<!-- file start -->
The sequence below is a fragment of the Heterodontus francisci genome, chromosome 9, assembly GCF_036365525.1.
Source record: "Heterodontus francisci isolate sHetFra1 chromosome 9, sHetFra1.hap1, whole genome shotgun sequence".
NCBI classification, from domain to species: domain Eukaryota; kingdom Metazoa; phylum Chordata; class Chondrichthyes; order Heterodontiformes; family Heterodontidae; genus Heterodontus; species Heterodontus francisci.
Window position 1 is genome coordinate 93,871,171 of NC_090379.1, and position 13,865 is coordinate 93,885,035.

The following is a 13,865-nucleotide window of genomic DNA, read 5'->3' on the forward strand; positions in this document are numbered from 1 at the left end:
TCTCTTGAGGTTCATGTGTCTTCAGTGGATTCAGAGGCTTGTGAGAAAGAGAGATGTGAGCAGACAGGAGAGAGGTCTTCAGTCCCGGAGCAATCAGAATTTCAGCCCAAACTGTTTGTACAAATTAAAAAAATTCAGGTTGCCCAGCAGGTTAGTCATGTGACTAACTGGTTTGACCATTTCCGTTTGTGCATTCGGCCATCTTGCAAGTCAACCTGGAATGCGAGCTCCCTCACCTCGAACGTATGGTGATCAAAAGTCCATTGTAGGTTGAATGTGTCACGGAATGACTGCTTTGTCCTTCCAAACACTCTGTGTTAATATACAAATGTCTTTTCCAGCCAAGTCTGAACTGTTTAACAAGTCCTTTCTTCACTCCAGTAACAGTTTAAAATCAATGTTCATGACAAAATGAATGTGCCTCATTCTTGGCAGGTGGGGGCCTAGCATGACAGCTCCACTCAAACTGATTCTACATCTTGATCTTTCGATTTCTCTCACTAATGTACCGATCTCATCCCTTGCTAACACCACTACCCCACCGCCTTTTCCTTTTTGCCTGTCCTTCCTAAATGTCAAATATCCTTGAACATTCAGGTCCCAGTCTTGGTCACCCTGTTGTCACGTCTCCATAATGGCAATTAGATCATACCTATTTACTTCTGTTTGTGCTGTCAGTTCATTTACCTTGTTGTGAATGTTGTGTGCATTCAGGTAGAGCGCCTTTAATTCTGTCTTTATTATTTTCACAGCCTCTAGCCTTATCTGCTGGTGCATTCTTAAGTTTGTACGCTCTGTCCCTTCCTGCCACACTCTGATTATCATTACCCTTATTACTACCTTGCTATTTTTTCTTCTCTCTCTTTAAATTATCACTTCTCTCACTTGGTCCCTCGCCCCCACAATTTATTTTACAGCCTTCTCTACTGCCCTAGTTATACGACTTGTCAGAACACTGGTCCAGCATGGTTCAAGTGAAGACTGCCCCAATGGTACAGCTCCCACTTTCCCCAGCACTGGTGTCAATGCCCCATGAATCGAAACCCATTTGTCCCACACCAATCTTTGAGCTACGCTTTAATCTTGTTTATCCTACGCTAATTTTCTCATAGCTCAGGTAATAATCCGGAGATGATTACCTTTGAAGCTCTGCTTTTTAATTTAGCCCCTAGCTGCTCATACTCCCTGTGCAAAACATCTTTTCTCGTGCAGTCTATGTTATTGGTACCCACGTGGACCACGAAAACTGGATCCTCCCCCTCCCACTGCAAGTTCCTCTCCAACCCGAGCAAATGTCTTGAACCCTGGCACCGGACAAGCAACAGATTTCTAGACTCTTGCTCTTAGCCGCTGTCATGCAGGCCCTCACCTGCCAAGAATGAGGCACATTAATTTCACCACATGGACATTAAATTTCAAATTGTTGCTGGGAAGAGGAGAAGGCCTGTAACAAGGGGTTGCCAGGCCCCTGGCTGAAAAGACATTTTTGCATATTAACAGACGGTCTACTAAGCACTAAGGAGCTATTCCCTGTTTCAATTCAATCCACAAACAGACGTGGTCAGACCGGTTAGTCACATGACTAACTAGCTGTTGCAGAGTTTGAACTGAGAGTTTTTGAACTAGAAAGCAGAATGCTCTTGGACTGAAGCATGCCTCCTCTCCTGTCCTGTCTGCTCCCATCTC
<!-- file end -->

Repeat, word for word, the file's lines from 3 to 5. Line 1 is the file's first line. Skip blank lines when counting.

NCBI classification, from domain to species: domain Eukaryota; kingdom Metazoa; phylum Chordata; class Chondrichthyes; order Heterodontiformes; family Heterodontidae; genus Heterodontus; species Heterodontus francisci.
Window position 1 is genome coordinate 93,871,171 of NC_090379.1, and position 13,865 is coordinate 93,885,035.

The following is a 13,865-nucleotide window of genomic DNA, read 5'->3' on the forward strand; positions in this document are numbered from 1 at the left end: